Despite being a member since 1913, the U.S. sometimes felt like it was on the other side of the window looking in, and the Americans would do anything to become one of the boys.
So, it was rather surprising that the U.S. did not help itself one iota with a flimsy, 92-page bid with color photos and access routes to the stadium. The USSF did estimate a conservative ticket revenue of $42 million, more than twice what Spain took in 1982, according to Werner Fricker, then USSF vice president and World Cup committee chairman. It looked all nice, but FIFA wanted some substance with that style. There were no governmental guarantees that Mexico managed to get in on time.
"Sure we can blame FIFA," said Guy DiVencenzo, then USSF treasurer and member of the organization's World Cup executive committee. "Let's face it, we blew it ourselves. . . . I think the sloppy handling of it helped make it easier for FIFA to say no. "The application we presented to FIFA on March 11  was frivolous, glossy, and transparent, and probably deserved the treatment it received. We proved that FIFA was correct in describing our application as 'superficial' when we sent a supplement on May 12. It was like taking a test in school, failing, and they asking the teacher if we could try again."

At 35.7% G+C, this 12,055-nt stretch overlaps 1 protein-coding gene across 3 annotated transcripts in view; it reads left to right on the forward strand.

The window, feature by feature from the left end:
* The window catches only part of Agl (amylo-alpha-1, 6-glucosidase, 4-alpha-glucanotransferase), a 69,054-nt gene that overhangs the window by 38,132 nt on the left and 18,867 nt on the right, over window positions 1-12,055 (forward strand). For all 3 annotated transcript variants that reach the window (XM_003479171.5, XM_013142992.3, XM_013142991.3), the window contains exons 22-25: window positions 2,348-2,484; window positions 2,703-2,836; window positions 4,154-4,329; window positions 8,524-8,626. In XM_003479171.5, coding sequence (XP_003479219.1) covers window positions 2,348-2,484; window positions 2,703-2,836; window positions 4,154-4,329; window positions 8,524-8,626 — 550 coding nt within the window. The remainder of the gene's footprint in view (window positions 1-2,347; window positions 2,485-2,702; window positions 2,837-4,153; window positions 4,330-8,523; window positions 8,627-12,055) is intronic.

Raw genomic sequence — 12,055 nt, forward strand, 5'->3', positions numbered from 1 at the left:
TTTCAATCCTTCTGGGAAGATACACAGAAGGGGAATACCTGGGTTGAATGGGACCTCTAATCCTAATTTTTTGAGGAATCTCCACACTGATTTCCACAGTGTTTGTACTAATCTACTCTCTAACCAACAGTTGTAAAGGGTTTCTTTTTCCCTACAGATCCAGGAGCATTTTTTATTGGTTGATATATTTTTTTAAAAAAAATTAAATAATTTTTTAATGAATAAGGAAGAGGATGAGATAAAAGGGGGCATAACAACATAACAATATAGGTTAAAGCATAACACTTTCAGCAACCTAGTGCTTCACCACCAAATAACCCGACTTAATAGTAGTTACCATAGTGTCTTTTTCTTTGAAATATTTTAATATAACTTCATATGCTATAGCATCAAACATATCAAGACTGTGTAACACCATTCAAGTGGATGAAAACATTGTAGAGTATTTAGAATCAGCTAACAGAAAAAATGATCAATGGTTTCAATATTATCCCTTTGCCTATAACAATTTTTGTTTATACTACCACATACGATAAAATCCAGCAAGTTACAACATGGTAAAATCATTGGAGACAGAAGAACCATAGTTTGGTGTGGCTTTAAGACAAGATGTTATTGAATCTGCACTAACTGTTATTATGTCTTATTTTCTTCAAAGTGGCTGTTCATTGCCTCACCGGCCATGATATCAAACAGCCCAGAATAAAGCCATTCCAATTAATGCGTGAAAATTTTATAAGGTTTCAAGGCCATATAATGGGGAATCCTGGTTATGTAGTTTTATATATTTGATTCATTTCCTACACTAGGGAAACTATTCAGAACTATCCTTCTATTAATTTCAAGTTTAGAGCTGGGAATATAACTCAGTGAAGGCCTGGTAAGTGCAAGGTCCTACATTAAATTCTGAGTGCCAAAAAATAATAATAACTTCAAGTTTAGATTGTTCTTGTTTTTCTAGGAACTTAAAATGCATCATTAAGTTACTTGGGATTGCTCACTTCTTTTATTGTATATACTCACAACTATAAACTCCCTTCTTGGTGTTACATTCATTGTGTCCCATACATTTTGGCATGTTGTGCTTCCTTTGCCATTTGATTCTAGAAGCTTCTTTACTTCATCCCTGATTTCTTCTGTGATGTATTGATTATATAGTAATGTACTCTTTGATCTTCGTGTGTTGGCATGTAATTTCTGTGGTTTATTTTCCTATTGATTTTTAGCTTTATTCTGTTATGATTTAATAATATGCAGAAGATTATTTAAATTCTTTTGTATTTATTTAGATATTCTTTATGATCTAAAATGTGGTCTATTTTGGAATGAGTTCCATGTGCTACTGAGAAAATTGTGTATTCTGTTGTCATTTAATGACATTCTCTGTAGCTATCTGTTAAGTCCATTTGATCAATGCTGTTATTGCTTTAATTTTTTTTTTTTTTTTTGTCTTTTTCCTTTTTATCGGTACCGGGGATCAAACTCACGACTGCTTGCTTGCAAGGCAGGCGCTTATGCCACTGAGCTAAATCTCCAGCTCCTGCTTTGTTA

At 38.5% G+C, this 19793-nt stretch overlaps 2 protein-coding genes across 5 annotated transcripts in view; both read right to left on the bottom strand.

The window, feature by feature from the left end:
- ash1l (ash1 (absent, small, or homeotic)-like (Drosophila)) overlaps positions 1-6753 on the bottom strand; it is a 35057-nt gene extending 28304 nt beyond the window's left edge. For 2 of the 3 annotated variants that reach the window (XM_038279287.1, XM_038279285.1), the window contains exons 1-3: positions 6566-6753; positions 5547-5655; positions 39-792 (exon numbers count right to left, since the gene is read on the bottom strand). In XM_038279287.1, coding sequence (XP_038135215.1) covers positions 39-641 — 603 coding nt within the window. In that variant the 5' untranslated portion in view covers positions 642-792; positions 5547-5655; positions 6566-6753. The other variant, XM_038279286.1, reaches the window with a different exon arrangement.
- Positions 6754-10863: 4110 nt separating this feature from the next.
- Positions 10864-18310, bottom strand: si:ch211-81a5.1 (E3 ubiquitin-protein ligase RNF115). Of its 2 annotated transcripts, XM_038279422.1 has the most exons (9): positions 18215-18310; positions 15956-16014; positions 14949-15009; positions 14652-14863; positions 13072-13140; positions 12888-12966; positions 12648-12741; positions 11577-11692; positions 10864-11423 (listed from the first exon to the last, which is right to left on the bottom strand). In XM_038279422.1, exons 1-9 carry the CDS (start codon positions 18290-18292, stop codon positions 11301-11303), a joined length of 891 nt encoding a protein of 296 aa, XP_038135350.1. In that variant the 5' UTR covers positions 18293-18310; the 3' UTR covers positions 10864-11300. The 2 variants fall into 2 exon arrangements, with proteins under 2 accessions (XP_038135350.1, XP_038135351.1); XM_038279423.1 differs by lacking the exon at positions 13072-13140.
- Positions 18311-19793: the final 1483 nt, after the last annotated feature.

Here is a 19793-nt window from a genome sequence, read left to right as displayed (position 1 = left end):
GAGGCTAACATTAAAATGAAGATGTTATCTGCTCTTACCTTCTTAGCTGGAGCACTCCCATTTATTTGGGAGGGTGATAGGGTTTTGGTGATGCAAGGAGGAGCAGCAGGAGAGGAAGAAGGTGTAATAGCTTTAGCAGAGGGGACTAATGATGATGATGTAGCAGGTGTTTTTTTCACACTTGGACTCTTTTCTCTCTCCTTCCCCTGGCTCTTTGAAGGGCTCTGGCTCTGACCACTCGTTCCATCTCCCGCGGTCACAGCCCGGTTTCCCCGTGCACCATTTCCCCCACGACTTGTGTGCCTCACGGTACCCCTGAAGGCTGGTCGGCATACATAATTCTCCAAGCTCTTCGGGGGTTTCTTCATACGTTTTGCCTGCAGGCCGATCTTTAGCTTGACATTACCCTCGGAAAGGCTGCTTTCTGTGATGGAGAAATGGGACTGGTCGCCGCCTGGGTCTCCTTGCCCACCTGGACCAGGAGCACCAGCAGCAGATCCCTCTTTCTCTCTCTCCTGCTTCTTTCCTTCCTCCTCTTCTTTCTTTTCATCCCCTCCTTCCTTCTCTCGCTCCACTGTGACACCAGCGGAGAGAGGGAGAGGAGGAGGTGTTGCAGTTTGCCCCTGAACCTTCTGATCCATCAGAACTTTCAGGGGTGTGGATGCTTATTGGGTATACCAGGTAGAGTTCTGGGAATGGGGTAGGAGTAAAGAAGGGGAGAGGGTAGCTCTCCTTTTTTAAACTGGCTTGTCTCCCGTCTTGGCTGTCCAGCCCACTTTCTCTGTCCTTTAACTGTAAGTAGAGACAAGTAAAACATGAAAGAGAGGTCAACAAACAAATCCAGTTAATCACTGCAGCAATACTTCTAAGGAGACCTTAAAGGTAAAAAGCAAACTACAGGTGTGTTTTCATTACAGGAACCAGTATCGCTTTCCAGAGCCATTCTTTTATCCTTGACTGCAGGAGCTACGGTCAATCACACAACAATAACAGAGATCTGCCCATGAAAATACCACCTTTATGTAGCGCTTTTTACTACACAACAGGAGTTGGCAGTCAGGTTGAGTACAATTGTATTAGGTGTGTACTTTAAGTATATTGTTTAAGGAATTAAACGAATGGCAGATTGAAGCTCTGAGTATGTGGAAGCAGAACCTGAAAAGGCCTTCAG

FIFA, worrying about putting the cup in essentially was a non-soccer country, started to favor Mexico, which staged the event in 1970. Brazil? It dropped out because of severe financial problems. Canada never was taken very seriously (there was talks of the U.S. and Canada putting together a joint bid).